Canadian employers unexpectedly cut positions in September, and the unemployment rate fell as people left the workforce.
Employment fell by 6,600 jobs, the second drop in the past nine months, following a gain of 35,800 in August, Statistics Canada said today in Ottawa. The jobless rate declined to 8 percent from 8.1 percent as 24,400 people stopped looking for work. Economists forecast job growth of 10,000 and an unemployment rate of 8.1 percent, according to the median estimates of 17 economists in Bloomberg surveys.
The slowing labor market may give the Bank of Canada more scope to keep interest rates unchanged at its next policy announcement on Oct. 19. The central bank raised its benchmark interest rate to 1 percent last month and said it expected a more gradual recovery in economic growth. Employment gains averaged 6,600 over the past three months, down from the 75,530 average in the previous quarter.
“The headline was weaker than expected, but there were some bright spots -- it wasn’t all gloom and doom,” said Rudy Narvas, a senior economist with Societe Generale SA in New York, pointing to an increase in full-time jobs. “As a whole, the report is a wash for the Bank of Canada -- it doesn’t really push the central bank to increase rates.”
Narvas said he expects the central bank to stand pat at the next decision.
Canada’s dollar, which initially weakened after the Canadian report, recouped losses following the U.S. employment release. The currency strengthened 0.1 percent to C$1.0167 per U.S. dollar at 8:35 a.m. in Toronto, compared with C$1.0174 yesterday. One Canadian dollar buys 98.36 U.S. cents.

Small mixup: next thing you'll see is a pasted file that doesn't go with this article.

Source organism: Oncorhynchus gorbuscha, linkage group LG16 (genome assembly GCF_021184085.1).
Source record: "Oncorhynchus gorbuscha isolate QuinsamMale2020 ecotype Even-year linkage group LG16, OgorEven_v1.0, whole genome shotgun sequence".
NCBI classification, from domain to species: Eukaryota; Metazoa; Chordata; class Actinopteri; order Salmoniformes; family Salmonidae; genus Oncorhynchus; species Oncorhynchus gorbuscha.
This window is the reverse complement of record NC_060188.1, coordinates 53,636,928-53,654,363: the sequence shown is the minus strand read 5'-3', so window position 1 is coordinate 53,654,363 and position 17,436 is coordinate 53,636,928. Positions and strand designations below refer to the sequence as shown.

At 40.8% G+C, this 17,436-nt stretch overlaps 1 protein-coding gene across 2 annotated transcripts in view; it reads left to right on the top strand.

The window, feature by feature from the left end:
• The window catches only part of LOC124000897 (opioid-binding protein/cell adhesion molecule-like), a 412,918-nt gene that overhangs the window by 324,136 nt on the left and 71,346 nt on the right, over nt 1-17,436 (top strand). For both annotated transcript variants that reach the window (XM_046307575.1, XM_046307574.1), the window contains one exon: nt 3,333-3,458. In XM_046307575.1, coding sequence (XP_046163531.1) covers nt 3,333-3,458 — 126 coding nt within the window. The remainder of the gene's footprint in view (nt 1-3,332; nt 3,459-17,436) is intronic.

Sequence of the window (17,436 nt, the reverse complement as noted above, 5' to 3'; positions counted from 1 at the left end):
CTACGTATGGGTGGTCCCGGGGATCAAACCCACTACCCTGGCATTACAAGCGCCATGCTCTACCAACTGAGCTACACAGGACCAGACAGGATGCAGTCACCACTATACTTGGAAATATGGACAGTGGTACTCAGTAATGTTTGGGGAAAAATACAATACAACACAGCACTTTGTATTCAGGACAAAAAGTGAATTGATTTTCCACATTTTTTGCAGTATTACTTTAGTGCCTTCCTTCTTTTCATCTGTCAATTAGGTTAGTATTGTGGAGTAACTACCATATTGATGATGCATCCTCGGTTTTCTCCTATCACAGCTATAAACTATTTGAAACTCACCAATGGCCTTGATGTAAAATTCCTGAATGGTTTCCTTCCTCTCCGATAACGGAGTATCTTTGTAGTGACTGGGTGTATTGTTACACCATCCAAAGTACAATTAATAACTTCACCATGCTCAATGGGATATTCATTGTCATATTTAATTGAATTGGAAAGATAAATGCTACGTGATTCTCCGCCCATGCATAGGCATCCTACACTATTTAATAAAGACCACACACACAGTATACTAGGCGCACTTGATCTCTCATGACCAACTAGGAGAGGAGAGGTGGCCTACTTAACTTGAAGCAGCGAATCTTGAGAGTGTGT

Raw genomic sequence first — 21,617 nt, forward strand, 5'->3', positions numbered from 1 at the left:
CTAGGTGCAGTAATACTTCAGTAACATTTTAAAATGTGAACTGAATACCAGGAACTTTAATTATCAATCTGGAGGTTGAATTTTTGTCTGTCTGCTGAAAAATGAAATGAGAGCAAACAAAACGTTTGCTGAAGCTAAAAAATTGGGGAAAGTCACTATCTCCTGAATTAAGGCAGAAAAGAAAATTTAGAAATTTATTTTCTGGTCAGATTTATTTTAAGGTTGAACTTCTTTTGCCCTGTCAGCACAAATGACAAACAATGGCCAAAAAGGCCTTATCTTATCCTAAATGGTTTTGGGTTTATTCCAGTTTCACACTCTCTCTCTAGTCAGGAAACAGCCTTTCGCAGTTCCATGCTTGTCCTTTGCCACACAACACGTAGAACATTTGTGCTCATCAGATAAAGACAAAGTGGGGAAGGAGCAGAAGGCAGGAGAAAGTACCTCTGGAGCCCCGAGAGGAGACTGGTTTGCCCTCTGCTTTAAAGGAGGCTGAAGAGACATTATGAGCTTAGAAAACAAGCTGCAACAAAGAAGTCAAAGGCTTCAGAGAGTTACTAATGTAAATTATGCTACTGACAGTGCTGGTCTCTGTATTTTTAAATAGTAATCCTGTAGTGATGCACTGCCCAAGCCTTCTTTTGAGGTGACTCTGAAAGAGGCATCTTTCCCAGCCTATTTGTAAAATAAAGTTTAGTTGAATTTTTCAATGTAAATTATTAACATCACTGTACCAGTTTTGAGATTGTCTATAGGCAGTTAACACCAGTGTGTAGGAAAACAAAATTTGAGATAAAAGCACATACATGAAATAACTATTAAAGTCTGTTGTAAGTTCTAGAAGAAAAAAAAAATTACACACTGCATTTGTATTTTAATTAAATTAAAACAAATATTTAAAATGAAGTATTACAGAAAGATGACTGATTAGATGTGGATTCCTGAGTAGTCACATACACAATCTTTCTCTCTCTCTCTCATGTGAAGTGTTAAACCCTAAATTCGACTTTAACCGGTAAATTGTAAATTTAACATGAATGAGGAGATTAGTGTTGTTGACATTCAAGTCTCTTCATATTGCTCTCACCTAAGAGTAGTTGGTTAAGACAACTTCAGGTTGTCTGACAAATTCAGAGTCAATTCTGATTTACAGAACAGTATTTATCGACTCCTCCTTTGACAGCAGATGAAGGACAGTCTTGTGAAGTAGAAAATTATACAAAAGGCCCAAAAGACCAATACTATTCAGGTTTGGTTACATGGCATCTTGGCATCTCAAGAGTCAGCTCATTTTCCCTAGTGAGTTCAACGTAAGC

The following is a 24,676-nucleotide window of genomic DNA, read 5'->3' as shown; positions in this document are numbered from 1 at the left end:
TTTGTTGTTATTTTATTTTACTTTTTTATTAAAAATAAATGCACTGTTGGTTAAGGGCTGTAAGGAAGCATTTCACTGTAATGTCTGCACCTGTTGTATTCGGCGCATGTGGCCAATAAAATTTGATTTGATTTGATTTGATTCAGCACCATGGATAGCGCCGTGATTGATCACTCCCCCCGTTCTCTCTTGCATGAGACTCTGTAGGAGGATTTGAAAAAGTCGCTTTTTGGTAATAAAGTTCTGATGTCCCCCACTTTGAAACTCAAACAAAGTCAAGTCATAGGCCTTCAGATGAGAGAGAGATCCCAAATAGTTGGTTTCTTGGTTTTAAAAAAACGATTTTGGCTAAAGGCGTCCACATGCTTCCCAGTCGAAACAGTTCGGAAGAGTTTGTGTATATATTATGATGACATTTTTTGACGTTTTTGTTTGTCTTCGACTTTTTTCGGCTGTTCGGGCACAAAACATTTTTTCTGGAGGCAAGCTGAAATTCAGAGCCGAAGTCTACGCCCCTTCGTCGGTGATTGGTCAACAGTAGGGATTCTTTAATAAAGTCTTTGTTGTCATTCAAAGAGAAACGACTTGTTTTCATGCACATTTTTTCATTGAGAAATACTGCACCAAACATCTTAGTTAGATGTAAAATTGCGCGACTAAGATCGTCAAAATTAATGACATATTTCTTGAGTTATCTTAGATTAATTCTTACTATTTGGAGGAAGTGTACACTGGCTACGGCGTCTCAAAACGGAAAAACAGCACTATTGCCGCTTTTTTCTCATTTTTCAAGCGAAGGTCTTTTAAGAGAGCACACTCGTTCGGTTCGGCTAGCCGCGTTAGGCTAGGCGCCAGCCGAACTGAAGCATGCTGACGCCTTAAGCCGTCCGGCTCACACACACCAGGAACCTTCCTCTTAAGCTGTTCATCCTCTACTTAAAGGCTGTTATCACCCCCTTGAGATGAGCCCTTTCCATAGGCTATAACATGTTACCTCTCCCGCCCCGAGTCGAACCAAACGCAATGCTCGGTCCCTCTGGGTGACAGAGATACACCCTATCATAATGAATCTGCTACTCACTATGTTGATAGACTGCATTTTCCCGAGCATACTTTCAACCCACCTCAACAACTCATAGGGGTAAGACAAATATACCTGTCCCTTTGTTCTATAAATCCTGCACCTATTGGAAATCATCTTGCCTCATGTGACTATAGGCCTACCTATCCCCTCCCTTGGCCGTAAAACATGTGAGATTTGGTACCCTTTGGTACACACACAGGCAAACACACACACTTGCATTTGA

Finance Minister Jim Flaherty said last week in St. Catharines, Ontario he expects “modest” third quarter economic growth and that the unemployment rate is still too high.
Full-time employment rose by 37,100 positions in September, which was more than offset by a drop of 43,700 part-time jobs.
“Conversion of part-time to full-time jobs is a mild positive buried beneath the headline as it expands hours worked, and full-time jobs are generally better paying and more stable,” Derek Holt, vice-president of economics at Bank of Nova Scotia’s capital markets unit in Toronto, said in a note to clients. “On balance, the details to this report are more encouraging than the mild headline drop.”
Payroll employment advanced by 11,800 positions in September, and self-employment fell by 18,400, the agency said. Governments hired 6,500 workers and private firms added 5,300 jobs. Canada’s economy has created 349,000 jobs since September 2009, the report said, an increase of 2.1 percent.
Employment in the professional, scientific and technical services category fell by 31,900 positions, while educational services declined by 9,800 positions after rising by 68,400 positions in August.
Transportation and warehousing companies created 15,000 jobs in September, Statistics Canada said. Manufacturing companies added 8,200 jobs in September.
Best Buy Co., the world’s largest consumer-electronics retailer, said this week its 146 Future Shop stores will hire 4,000 people across Canada for the holiday shopping season to supplement its current 10,000 employees.
The International Monetary Fund predicted this week that Canada’s unemployment rate will fall to 7.5 percent next year, compared with the 6.2 percent rate seen before the recession in September 2008.
Average hourly wages rose 2.3 percent in September from a year earlier, Statistics Canada said in the report, the same pace as in August.
The U.S. also lost more jobs than forecast in September, as employers cut staffing by 95,000 workers after a revised 57,000 decrease in August, Labor Department figures in Washington showed today. The median estimate of economists surveyed by Bloomberg News called for a 5,000 drop and the unemployment rate unexpectedly held at 9.6 percent.